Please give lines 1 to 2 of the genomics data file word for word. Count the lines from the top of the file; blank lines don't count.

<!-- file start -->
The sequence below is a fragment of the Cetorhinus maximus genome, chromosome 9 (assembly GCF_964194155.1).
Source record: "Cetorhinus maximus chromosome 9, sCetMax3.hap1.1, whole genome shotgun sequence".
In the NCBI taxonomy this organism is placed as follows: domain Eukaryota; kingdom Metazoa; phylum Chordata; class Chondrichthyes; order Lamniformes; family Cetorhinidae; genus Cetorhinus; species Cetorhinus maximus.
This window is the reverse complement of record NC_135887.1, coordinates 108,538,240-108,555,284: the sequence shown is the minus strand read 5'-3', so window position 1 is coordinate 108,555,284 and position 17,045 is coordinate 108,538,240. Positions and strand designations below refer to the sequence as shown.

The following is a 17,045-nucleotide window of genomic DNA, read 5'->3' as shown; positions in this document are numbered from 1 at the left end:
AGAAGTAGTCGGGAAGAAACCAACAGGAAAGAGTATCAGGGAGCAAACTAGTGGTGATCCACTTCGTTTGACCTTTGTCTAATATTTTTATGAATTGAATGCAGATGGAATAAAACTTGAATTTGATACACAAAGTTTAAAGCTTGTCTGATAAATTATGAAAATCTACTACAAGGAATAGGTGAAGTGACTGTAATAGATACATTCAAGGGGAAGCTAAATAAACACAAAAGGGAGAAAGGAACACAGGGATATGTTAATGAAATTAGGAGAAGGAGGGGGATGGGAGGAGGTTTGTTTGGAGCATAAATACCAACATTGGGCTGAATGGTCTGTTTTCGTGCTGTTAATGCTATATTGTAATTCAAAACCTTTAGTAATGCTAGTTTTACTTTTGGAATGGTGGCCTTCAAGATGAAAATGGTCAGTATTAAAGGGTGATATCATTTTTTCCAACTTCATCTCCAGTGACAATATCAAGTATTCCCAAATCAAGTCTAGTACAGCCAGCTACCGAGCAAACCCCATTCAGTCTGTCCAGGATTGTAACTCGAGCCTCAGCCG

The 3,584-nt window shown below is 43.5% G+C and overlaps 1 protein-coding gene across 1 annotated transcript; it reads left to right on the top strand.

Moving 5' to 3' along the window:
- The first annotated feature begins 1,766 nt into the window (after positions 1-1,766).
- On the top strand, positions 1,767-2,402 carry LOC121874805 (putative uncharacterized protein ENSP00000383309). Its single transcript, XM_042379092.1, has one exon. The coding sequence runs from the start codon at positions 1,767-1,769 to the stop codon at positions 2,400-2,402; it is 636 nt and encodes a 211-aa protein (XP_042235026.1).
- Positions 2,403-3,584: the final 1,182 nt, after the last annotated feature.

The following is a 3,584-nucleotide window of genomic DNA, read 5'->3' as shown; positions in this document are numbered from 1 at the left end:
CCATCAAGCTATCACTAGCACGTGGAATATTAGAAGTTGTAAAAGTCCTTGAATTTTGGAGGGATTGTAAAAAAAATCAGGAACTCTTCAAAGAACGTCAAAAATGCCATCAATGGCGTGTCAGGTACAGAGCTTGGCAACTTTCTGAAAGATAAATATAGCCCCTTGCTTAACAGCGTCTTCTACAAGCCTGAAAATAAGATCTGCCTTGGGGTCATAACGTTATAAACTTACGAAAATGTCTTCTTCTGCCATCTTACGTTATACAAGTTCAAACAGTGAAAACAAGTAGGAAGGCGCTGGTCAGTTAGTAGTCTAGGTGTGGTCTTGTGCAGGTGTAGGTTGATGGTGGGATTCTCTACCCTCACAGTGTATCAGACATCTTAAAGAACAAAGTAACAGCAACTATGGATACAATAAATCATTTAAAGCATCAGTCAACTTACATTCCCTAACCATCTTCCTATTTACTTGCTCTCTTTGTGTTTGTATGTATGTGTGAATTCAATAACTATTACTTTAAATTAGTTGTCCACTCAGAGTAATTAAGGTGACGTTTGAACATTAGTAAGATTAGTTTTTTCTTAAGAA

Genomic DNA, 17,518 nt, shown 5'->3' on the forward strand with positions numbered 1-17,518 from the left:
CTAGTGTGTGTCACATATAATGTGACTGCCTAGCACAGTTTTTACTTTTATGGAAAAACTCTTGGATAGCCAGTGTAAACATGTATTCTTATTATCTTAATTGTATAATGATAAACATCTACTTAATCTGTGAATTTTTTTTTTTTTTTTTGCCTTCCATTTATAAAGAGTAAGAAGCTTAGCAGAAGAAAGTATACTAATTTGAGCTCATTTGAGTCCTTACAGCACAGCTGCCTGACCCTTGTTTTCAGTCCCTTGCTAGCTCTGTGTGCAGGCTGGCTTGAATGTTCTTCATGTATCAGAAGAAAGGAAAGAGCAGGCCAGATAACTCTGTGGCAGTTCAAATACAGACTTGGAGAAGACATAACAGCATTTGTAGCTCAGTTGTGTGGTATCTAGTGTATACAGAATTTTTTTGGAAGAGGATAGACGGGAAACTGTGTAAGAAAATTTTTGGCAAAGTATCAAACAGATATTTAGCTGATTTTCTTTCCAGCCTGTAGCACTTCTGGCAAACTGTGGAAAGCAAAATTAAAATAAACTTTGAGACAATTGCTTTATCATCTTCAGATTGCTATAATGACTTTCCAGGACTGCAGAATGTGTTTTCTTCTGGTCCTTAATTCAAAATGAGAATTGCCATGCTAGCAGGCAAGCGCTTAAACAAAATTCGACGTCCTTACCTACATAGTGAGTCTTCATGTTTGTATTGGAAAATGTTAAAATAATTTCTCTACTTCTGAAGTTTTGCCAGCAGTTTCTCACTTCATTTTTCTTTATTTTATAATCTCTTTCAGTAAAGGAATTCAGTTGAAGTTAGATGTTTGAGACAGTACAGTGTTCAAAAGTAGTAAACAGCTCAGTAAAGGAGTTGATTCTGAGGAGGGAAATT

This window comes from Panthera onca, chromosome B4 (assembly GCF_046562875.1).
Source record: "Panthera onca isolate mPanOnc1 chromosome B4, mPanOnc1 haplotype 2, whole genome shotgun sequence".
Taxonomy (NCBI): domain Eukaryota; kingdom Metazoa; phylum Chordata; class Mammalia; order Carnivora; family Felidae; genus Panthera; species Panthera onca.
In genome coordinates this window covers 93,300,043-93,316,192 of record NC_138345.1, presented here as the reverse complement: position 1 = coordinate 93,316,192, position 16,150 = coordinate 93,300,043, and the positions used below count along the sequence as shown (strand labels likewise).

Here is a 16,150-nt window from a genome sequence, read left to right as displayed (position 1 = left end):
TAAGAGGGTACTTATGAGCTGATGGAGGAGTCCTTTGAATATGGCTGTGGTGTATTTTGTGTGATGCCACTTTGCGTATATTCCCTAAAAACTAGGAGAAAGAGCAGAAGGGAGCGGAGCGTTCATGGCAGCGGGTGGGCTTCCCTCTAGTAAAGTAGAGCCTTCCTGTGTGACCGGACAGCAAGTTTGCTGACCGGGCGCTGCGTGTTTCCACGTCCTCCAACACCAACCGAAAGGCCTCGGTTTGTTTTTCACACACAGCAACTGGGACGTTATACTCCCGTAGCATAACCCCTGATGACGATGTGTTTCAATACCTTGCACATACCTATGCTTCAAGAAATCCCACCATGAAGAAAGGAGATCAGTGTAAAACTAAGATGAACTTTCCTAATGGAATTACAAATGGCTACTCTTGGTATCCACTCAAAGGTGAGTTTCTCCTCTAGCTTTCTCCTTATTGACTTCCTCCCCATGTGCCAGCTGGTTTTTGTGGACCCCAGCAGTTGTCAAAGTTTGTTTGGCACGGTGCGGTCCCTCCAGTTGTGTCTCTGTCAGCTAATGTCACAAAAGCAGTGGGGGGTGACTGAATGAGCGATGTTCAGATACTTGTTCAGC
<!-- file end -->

The sequence below is a fragment of the Cetorhinus maximus genome, chromosome 9 (assembly GCF_964194155.1).
Source record: "Cetorhinus maximus chromosome 9, sCetMax3.hap1.1, whole genome shotgun sequence".